Nanofiber Sensors Detect Cancer Faster
New research suggests that smartphone users could diagnose serious diseases, such as diabetes or lung cancer, quickly and effectively by simply breathing into a nanofiber breathing sensor mounted on the phones. Il-Doo Kim, Associate Professor of Materials Science and Engineering Department at the Korea Advanced Institute of Science and Technology (KAIST), and his research team have recently published a paper entitled Thin-Wall Assembled SnO2 Fibers Functionalized by Catalytic Pt Nanoparticles and their Superior Exhaled Breath-Sensing Properties for the Diagnosis of Diabetes, in an academic journal, Advanced Functional Materials, on the development of a highly sensitive exhaled breath sensor by using hierarchical SnO2 fibers that are assembled from wrinkled thin SnO2 nanotubes.
The breath analysis for diabetes is largely based on an acetone breath test because acetone is one of the specific volatile organic compounds (VOC) produced in the human body to signal the onset of particular diseases. In other words, they are biomarkers to predict certain diseases such as acetone for diabetes, toluene for lung cancer, and ammonia for kidney malfunction. Breath analysis for medical evaluation has attracted much attention because it is less intrusive, fast, convenient and environmentally friendly, leaving almost no biohazard wastes.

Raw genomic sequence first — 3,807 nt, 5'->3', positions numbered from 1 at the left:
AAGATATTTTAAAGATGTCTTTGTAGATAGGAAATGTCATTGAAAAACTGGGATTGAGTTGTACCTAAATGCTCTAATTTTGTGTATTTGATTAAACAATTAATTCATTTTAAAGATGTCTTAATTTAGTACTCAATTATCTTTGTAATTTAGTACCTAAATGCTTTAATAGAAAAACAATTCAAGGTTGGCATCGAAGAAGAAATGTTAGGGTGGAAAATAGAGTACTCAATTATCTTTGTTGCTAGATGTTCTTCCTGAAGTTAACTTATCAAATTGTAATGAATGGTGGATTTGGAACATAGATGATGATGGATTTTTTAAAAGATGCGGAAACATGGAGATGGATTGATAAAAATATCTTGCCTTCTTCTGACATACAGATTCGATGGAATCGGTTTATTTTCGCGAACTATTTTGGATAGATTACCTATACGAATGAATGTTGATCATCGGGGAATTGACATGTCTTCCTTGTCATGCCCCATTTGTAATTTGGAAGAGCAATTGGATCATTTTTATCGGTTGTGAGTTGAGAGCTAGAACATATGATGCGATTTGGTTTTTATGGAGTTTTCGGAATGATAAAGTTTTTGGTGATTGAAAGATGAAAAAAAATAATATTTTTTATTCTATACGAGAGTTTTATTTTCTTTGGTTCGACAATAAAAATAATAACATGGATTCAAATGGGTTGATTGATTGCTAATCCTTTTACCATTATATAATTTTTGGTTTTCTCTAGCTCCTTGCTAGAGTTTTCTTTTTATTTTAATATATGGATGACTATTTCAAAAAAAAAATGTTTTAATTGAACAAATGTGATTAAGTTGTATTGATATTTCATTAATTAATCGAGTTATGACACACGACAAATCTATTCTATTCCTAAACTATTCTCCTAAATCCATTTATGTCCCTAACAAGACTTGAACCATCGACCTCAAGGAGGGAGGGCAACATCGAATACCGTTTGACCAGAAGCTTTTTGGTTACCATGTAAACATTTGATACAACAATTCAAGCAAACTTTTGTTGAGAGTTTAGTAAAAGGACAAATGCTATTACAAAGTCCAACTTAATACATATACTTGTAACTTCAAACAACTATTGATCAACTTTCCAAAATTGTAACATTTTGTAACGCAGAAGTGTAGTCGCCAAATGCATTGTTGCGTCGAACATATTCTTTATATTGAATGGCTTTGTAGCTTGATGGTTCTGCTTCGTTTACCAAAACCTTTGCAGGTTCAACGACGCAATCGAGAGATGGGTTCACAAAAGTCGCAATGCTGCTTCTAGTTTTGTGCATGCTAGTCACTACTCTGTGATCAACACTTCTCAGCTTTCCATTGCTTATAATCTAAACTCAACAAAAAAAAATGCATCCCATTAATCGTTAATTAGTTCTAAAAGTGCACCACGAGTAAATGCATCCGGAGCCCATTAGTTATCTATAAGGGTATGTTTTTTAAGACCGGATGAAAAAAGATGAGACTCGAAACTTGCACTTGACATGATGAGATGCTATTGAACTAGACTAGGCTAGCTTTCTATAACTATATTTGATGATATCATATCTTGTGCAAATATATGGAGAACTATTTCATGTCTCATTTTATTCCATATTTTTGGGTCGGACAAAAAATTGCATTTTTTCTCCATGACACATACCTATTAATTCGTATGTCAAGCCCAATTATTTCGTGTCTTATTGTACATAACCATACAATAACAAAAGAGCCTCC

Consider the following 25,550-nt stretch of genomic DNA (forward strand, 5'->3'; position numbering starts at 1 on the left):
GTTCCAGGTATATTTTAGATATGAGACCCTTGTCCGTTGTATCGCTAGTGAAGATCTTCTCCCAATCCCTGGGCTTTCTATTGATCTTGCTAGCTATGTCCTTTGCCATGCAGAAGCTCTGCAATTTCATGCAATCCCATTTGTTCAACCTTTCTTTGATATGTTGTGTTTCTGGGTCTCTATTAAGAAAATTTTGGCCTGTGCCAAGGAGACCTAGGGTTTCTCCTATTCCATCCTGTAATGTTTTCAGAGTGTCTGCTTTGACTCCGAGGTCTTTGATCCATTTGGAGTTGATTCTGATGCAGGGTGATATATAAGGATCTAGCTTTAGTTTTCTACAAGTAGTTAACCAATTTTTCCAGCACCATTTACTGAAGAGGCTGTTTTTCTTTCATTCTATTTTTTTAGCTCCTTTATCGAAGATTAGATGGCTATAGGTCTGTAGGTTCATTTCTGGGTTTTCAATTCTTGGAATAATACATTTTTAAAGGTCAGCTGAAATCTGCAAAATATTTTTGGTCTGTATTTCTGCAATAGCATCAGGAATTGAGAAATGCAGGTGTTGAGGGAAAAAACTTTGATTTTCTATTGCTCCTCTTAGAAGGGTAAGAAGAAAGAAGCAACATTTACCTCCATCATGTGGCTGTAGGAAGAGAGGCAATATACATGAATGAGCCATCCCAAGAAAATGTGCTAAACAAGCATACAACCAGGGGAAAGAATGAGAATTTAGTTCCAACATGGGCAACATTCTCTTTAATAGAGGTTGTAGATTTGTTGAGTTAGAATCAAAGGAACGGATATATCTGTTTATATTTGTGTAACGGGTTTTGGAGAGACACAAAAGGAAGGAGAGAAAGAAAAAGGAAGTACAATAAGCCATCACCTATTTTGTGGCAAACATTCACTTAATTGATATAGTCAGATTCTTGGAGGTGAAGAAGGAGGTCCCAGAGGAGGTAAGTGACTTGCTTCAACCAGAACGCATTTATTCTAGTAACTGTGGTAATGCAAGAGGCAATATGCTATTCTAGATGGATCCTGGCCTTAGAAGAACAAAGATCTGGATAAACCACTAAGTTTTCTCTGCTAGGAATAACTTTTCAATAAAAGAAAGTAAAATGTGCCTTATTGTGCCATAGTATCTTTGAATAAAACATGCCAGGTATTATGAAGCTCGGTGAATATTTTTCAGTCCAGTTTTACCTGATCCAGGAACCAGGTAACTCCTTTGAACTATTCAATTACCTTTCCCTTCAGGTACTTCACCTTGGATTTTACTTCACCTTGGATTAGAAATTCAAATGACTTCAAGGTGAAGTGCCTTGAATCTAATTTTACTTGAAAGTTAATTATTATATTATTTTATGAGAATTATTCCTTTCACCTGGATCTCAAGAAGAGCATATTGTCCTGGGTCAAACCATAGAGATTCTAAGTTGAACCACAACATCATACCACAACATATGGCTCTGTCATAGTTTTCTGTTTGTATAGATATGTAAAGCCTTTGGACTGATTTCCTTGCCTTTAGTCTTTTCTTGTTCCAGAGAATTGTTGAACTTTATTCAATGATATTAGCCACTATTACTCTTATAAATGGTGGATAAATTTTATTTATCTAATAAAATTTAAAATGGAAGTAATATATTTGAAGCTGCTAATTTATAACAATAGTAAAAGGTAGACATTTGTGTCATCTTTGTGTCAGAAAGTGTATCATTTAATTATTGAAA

Various gas-sensing techniques have been adopted to analyze VOCs including gas chromatography-mass spectroscopy (GC-MS), but these techniques are difficult to incorporate into portable real-time gas sensors because the testing equipment is bulky and expensive, and their operation is more complex. Metal-oxide based chemiresistive gas sensors, however, offer greater usability for portable real-time breath sensors.
The exhaled acetone level of diabetes patients exceeds 1.8 parts per million (ppm), which is two to six-fold higher than that (0.3-0.9 ppm) of healthy people. Therefore, a highly sensitive detection that responds to acetone below one ppm, in the presence of other exhaled gases as well as under the humid environment of human breath, is important for an accurate diagnosis of diabetes. In addition, Professor Kim said, "a trace concentration of toluene (30 ppb) in exhaled breath is regarded to be a distinctive early symptom of lung cancer, which we were able to detect with our prototype breath tester."
The research team has now been developing an array of breathing sensors using various catalysts and a number of semiconducting metal oxide fibers, which will offer patients a real-time easy diagnosis of diseases.